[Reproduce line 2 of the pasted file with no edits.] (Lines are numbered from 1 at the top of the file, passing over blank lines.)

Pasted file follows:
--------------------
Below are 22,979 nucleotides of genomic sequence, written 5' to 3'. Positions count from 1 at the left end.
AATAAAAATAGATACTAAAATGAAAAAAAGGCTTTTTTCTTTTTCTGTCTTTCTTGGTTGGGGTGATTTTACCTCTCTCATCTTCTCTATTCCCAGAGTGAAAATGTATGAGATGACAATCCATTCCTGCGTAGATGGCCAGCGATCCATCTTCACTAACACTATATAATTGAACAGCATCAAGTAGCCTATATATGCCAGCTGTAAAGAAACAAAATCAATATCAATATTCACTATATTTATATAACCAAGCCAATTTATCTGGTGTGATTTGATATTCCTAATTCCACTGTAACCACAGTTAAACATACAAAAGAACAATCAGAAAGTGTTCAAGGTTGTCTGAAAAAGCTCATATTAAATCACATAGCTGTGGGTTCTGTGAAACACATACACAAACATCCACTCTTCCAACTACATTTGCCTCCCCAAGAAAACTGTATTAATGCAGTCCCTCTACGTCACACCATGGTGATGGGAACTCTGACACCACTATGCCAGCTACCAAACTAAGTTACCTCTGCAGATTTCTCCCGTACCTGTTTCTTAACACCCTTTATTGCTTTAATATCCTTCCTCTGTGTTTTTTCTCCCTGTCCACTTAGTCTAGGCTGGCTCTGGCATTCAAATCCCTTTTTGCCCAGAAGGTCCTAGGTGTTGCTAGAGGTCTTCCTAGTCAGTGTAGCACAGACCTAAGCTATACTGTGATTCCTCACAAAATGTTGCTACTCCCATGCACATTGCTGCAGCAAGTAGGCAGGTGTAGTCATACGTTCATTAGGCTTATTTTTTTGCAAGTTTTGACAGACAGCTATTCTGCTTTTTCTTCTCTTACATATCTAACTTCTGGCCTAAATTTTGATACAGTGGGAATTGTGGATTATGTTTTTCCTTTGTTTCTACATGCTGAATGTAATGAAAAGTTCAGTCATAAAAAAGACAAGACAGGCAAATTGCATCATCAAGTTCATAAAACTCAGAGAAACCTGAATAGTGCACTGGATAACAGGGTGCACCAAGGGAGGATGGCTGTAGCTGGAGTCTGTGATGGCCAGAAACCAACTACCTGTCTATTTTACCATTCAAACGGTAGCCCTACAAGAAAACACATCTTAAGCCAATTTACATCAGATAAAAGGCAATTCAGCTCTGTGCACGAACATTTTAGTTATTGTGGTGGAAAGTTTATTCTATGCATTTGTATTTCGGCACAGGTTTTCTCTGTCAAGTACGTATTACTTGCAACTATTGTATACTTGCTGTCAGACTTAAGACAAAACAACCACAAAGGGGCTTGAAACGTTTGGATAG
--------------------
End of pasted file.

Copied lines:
AATAAAAATAGATACTAAAATGAAAAAAAGGCTTTTTTCTTTTTCTGTCTTTCTTGGTTGGGGTGATTTTACCTCTCTCATCTTCTCTATTCCCAGAGTGAAAATGTATGAGATGACAATCCATTCCTGCGTAGATGGCCAGCGATCCATCTTCACTAACACTATATAATTGAACAGCATCAAGTAGCCTATATATGCCAGCTGTAAAGAAACAAAATCAATATCAATATTCACTATATTTATATAACCAAGCCAATTTATCTGGTGTGATTTGATATTCCTAATTCCACTGTAACCACAGTTAAACATACAAAAGAACAATCAGAAAGTGTTCAAGGTTGTCTGAAAAAGCTCATATTAAATCACATAGCTGTGGGTTCTGTGAAACACATACACAAACATCCACTCTTCCAACTACATTTGCCTCCCCAAGAAAACTGTATTAATGCAGTCCCTCTACGTCACACCATGGTGATGGGAACTCTGACACCACTATGCCAGCTACCAAACTAAGTTACCTCTGCAGATTTCTCCCGTACCTGTTTCTTAACACCCTTTATTGCTTTAATATCCTTCCTCTGTGTTTTTTCTCCCTGTCCACTTAGTCTAGGCTGGCTCTGGCATTCAAATCCCTTTTTGCCCAGAAGGTCCTAGGTGTTGCTAGAGGTCTTCCTAGTCAGTGTAGCACAGACCTAAGCTATACTGTGATTCCTCACAAAATGTTGCTACTCCCATGCACATTGCTGCAGCAAGTAGGCAGGTGTAGTCATACGTTCATTAGGCTTATTTTTTTGCAAGTTTTGACAGACAGCTATTCTGCTTTTTCTTCTCTTACATATCTAACTTCTGGCCTAAATTTTGATACAGTGGGAATTGTGGATTATGTTTTTCCTTTGTTTCTACATGCTGAATGTAATGAAAAGTTCAGTCATAAAAAAGACAAGACAGGCAAATTGCATCATCAAGTTCATAAAACTCAGAGAAACCTGAATAGTGCACTGGATAACAGGGTGCACCAAGGGAGGATGGCTGTAGCTGGAGTCTGTGATGGCCAGAAACCAACTACCTGTCTATTTTACCATTCAAACGGTAGCCCTACAAGAAAACACATCTTAAGCCAATTTACATCAGATAAAAGGCAATTCAGCTCTGTGCACGAACATTTTAGTTATTGTGGTGGAAAGTTTATTCTATGCATTTGTATTTCGGCACAGGTTTTCTCTGTCAAGTACGTATTACTTGCAACTATTGTATACTTGCTGTCAGACTTAAGACAAAACAACCACAAAGGGGCTTGAAACGTTTGGATAG